By Arshad Alam, New Age Islam
4 May 2022
It Can Only Mean That Islam Is Unsure Of Its Foundation
1. Askar Ali was hounded by family and society for renouncing Islam.
2. If a person has the freedom to join Islam, then he/she should also have the freedom to leave it without any kind of repercussion.
3. But those who want to leave Islam are branded apostates who can be legitimately killed.
4. Taqlid or blind adherence has been the bane of Muslim society.
Representative Image/ Image Source: Zee
Askar Ali, a native of Mallapuram in Kerala was scheduled to speak in Kollam, at an event to “promote scientific temper, humanism and the spirit of inquiry and reform society”. He alleges that he was prevented from doing so by a group of Muslims who apparently kidnapped, misbehaved and threatened him. It must be mentioned here that Askar Ali is himself a student of Islamic theology and he wanted to speak on his experience of going through such a scholarship. Ali was finally able to deliver his speech in the presence of police but the whole incident has left him traumatized. Ali also says that his family members were the first to oppose him.
But what is the issue here? Why did the Muslim society oppose Ali to speak his mind? Well, that’s because Ali has renounced his faith in Islam and his journey towards “humanism” dictates his conscience to speak against all dogmas. Since he is most familiar with the tradition of Islam, he wanted to speak on how Islam needs to be reformed so that Muslims are able to inculcate rationality and scientific temper. But then, some followers of Islam seem to have decided that it will have a detrimental effect on the minds of Muslims, especially the young, and hence resorted to all sorts of illegal practices to stop Ali from speaking.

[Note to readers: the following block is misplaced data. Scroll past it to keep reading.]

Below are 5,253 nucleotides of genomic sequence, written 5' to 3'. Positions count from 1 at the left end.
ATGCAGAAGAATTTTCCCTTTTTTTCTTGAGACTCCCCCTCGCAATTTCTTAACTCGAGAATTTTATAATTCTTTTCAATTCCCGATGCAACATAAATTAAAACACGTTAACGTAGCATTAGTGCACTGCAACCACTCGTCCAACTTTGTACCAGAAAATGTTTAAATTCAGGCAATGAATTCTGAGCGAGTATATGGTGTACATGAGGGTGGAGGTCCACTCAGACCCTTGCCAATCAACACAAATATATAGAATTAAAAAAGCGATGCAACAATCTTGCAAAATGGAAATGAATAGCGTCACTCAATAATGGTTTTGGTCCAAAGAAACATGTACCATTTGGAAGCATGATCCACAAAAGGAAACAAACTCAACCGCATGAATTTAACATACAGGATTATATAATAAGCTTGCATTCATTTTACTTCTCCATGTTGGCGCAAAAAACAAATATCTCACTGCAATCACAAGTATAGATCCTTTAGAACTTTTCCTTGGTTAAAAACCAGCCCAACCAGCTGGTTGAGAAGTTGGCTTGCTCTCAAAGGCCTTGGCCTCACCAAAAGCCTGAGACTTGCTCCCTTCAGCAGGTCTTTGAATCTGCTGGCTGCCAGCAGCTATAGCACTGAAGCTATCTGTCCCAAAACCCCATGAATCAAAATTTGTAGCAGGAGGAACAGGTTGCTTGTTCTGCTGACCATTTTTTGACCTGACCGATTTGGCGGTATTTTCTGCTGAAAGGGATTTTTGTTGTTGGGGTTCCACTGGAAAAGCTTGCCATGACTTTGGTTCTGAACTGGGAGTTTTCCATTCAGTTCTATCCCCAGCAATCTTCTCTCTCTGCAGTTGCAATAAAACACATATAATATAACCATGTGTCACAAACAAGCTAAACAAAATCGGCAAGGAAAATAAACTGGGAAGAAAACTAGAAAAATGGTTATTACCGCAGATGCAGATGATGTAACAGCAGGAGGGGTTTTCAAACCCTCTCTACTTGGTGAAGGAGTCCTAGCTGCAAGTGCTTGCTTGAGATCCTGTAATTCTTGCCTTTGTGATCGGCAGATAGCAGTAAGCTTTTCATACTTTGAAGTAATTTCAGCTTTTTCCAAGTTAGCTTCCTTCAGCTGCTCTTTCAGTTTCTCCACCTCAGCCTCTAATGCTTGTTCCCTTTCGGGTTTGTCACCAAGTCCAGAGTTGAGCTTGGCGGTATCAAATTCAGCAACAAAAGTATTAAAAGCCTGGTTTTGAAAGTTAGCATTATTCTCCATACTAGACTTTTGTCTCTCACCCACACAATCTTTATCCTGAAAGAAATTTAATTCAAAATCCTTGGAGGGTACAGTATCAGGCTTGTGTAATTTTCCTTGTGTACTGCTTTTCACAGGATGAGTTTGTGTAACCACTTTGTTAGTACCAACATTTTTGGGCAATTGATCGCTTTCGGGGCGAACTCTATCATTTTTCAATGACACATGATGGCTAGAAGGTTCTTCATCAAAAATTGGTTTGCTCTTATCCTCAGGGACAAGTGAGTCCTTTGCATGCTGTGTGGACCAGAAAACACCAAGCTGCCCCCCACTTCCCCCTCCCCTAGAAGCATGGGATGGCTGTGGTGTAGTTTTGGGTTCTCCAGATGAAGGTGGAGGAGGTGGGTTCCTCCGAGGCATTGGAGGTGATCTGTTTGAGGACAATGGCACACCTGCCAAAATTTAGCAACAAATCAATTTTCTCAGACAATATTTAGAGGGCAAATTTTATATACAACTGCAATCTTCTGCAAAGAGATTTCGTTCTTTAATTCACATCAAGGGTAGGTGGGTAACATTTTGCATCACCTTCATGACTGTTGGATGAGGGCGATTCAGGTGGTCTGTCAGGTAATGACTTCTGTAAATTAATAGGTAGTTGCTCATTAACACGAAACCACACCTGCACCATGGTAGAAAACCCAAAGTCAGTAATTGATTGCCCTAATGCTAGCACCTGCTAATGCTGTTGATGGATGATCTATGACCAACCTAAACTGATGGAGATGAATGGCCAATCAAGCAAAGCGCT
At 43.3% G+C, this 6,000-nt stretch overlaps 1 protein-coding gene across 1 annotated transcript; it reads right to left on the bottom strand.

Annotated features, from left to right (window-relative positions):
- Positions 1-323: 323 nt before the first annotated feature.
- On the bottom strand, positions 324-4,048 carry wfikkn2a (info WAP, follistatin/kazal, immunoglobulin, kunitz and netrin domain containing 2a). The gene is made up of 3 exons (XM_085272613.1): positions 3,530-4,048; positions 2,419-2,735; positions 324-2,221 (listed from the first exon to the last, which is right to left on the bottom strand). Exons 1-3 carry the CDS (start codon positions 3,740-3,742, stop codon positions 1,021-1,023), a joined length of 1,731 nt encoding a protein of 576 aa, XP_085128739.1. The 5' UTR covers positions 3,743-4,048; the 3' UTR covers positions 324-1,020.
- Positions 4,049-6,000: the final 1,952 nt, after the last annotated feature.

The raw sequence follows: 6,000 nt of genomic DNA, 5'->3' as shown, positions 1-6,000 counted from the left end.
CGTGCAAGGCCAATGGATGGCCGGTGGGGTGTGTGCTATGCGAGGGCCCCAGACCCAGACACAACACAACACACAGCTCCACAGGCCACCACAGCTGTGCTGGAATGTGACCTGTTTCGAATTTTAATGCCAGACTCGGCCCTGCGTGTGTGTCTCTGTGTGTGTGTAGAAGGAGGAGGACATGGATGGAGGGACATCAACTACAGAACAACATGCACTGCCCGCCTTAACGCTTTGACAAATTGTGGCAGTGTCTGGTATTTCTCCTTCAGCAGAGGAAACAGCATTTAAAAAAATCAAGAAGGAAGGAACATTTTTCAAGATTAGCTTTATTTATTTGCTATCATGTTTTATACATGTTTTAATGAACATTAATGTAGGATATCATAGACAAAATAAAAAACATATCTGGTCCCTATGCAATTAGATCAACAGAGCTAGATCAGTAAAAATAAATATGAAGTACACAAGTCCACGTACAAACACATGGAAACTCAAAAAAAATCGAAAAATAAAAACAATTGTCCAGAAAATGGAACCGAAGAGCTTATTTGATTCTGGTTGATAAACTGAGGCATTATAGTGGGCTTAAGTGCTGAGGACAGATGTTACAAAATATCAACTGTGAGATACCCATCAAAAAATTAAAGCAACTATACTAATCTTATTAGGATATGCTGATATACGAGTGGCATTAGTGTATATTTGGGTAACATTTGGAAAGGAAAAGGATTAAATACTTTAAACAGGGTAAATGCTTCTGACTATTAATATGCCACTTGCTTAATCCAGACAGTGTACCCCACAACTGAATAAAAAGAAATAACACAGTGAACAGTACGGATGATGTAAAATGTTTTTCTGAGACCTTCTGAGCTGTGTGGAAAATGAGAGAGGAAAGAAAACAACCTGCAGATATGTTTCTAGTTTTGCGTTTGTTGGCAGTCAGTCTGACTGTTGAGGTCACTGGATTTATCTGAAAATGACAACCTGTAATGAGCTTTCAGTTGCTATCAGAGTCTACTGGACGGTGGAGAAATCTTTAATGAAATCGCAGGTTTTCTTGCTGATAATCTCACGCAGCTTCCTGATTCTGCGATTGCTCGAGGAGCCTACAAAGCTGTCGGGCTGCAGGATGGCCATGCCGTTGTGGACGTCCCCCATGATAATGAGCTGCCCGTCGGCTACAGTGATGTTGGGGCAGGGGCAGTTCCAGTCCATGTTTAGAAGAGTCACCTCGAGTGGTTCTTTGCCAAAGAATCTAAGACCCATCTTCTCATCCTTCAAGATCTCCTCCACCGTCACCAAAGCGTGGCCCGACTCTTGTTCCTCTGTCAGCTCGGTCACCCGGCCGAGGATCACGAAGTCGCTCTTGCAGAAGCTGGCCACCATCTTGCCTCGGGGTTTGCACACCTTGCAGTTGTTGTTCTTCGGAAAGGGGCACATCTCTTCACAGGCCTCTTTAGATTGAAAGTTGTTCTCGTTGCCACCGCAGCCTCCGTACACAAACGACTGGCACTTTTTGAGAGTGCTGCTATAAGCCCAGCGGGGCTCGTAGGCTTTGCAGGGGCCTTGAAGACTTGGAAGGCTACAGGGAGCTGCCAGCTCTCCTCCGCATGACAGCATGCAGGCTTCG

We haven’t heard the end of it. Kerala has a registered body of ex-Muslims (Muslims who have left Islam) and they are sure to take up Ali’s case. On the other hand, the state also has some very conservative religious factions who are bound to oppose him. A year ago, a video of a madrasa teacher in Kerala went viral as he was seen advocating killing those who leave Islam. It must be mentioned that amongst all those Indians who went to join ISIS, the majority came from Kerala. No wonder then, Muslims who become unhinged from Islamic teachings have a tough time articulating their views.
But this is not the case of a lone Muslim in one state; rather this is a problem which all Muslim societies are facing for a long time. Many Muslims who no longer believe in the doctrine lead double- lives, pretending to have Iman (faith) in front of family and friends while opening up only within a select group. It is also true that Muslim society is tolerant towards such Muslims who despite leaving Islam do not publicly proclaim it. The minute he or she decides to air their views, hell breaks loose on them. First, they are ostracized from the family and society and at times they are even attacked for their non-conformist views. While the Ulama in Egypt understand atheism as a mental illness, the Indian Muslim society brings inordinate amount of pressure to bring the person back within the fold of Islam or even threaten to kill him.